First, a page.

The Abbasid revolution in the mid-eighth century ended the Umayyad dynasty, resulted in the massacre of the Umayyad caliphs (a single caliph escaped to Spain, prolonging Umayyad work after dynasty) and established the Abbasid dynasty in 750. The new caliphate shifted its attention eastward and established cultural and commercial capitals at Baghdad and Samarra.
The Umayyad dynasty produced little of what we would consider decorative arts (like pottery, glass, metalwork), but under the Abbasid dynasty production of decorative stone, wood and ceramic objects flourished. Artisans in Samarra developed a new method for carving surfaces that allowed for curved, vegetal forms (called arabesques) which became widely adopted. There were also developments in ceramic decoration. The use of luster painting (which gives ceramic ware a metallic sheen) became popular in surrounding regions and was extensively used on tile for centuries. Overall, the Abbasid epoch was an important transitional period that disseminated styles and techniques to distant Islamic lands.
The Abbasid empire weakened with the establishment and growing power of semi-autonomous dynasties throughout the region, until Baghdad was finally overthrown in 1258. This dissolution signified not only the end of a dynasty, but marked the last time that the Arab-Muslim empire would be united as one entity.
From Indonesia to the United Kingdom, the mosque in its many forms is the quintessential Islamic building. The mosque, masjid in Arabic, is the Muslim gathering place for prayer.Masjid simply means “place of prostration.” Though most of the five daily prayers prescribed in Islam can take place anywhere, all men are required to gather together at the mosque for the Friday noon prayer.
Mosques are also used throughout the week for prayer, study, or simply as a place for rest and reflection. The main mosque of a city, used for the Friday communal prayer, is called a jami masjid, literally meaning “Friday mosque,” but it is also sometimes called a congregational mosque in English. The style, layout, and decoration of a mosque can tell us a lot about Islam in general, but also about the period and region in which the mosque was constructed.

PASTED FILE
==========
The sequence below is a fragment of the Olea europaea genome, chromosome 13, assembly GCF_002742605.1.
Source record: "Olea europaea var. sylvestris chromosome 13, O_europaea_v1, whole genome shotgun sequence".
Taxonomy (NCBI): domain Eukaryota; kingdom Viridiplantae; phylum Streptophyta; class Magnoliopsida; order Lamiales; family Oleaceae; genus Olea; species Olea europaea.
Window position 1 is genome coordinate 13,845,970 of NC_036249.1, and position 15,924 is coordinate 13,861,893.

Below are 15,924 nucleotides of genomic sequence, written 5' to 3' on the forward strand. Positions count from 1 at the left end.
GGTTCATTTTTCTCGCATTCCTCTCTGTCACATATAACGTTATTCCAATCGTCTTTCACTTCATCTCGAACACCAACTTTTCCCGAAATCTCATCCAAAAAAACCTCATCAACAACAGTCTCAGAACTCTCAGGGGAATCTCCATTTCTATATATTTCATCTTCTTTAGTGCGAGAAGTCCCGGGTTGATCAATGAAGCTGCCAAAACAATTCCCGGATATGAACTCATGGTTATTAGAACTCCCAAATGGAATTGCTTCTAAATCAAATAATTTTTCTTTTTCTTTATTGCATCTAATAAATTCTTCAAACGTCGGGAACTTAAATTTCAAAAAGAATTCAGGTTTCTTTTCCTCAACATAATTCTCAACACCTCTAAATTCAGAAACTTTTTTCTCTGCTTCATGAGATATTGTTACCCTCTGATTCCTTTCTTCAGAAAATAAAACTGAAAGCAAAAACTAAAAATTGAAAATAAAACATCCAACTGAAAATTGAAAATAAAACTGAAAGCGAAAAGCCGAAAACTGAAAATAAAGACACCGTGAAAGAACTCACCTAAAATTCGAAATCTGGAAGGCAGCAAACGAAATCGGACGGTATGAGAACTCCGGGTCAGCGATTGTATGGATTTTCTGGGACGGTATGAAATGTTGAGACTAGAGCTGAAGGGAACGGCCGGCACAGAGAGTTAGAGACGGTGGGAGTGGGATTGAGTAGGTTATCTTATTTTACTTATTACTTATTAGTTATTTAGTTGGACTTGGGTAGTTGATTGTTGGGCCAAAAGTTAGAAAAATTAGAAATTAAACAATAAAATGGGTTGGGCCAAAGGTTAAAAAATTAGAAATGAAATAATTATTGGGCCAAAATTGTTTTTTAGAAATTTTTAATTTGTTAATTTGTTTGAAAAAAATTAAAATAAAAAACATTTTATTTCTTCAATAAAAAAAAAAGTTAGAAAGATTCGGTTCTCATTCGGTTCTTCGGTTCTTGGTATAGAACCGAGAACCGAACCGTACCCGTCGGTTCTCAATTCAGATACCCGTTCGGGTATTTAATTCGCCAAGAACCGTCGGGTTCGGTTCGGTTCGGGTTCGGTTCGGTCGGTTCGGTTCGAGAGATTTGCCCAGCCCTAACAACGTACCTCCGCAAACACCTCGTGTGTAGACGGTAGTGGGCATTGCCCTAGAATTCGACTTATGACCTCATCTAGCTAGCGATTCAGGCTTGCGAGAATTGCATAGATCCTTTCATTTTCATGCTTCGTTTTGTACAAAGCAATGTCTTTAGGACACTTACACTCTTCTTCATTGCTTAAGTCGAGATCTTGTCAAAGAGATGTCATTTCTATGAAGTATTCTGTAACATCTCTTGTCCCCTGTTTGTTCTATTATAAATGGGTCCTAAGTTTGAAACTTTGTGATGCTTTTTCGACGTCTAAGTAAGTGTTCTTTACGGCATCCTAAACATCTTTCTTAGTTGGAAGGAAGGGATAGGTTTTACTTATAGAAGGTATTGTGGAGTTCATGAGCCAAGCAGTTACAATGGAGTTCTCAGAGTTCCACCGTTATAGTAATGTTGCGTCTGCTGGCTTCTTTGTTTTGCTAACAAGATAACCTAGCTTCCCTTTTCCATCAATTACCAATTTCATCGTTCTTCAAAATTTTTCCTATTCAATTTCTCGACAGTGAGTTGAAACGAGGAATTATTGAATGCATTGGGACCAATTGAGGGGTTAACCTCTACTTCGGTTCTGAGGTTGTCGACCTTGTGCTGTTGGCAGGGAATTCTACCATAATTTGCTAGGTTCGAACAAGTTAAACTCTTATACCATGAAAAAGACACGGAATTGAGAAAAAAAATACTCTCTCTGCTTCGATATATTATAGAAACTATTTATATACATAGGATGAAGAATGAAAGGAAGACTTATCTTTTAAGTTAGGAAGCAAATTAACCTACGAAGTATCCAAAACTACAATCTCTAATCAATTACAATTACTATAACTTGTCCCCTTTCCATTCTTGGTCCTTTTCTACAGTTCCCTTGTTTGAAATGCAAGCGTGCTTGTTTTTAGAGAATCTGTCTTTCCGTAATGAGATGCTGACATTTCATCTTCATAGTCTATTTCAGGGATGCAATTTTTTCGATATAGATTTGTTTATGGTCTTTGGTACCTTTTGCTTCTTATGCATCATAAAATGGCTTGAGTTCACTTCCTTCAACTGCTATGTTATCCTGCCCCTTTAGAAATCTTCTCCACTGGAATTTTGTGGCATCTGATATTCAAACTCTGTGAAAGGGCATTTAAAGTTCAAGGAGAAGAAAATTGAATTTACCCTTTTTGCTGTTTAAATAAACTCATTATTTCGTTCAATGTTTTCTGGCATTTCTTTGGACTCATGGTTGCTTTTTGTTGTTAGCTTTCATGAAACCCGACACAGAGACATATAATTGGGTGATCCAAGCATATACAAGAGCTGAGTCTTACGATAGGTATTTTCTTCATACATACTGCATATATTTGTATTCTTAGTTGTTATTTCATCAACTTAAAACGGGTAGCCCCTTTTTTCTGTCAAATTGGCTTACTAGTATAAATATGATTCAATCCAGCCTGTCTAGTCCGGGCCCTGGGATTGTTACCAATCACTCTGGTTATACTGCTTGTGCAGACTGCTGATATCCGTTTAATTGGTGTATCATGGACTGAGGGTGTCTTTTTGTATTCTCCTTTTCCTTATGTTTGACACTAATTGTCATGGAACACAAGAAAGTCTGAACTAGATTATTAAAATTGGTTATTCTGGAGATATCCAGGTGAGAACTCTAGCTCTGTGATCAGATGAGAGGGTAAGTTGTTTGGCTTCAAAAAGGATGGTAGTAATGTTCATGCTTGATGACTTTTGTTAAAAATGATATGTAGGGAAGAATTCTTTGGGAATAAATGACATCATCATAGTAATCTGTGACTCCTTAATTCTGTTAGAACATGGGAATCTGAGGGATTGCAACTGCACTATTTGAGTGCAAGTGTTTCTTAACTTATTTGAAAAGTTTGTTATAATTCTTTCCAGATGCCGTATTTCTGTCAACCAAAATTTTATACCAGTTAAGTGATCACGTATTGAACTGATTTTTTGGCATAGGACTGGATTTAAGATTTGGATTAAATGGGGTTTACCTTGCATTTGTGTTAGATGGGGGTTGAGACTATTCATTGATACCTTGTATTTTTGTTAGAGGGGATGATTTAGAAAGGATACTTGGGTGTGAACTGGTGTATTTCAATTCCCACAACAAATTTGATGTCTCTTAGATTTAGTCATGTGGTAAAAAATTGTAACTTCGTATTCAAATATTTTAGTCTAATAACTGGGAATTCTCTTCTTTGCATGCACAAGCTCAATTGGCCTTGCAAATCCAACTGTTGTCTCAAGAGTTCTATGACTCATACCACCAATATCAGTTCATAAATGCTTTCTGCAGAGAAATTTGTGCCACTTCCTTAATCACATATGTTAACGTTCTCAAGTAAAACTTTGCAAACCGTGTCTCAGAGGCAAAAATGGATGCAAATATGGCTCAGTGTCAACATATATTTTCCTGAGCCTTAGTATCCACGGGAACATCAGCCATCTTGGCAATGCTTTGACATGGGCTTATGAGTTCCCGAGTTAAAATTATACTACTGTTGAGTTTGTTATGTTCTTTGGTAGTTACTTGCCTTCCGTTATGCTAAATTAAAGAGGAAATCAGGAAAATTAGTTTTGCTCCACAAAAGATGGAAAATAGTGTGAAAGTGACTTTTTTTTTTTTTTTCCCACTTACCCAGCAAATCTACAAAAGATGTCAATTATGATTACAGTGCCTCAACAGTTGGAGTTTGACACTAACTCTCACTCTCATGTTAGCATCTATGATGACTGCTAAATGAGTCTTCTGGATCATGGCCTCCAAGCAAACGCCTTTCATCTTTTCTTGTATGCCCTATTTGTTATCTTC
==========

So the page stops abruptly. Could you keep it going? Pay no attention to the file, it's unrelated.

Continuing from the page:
The home of the Prophet Muhammad is considered the first mosque. His house, in Medina in modern-day Saudi Arabia, was a typical 7th-century Arabian style house, with a large courtyard surrounded by long rooms supported by columns. This style of mosque came to be known as a hypostyle mosque, meaning “many columns.” Most mosques built in Arab lands utilized this style for centuries.
The architecture of a mosque is shaped most strongly by the regional traditions of the time and place where it was built. As a result, style, layout, and decoration can vary greatly. Nevertheless, because of the common function of the mosque as a place of congregational prayer, certain architectural features appear in mosques all over the world.
The most fundamental necessity of congregational mosque architecture is that it be able to hold the entire male population of a city or town (women are welcome to attend Friday prayers, but not required to do so). To that end congregational mosques must have a large prayer hall. In many mosques this is adjoined to an open courtyard, called a sahn. Within the courtyard one often finds a fountain, its waters both a welcome respite in hot lands, and important for the ablutions (ritual cleansing) done before prayer.
Another essential element of a mosque’s architecture is a mihrab—a niche in the wall that indicates the direction of Mecca, towards which all Muslims pray. Mecca is the city in which the Prophet Muhammad was born, and the home of the most important Islamic shrine, the Kaaba. The direction of Mecca is called the qibla, and so the wall in which the mihrab is set is called the qibla wall. No matter where a mosque is, its mihrab indicates the direction of Mecca (or as near that direction as science and geography were able to place it). Therefore, a mihrab in India will be to the west, while a one in Egypt will be to the east. A mihrab is usually a relatively shallow niche, as in the example from Egypt, above. In the example from Spain, shown right, themihrab’s niche takes the form of a small room, this is more rare.
The minbar is often located on the qibla wall to the right of the mihrab. A minbar is a pulpit from which the Friday sermon is delivered. Simple minbars consist of a short flight of stairs, but more elaborate examples may enclose the stairway with ornate panels, doors, and a covered pulpit at the top.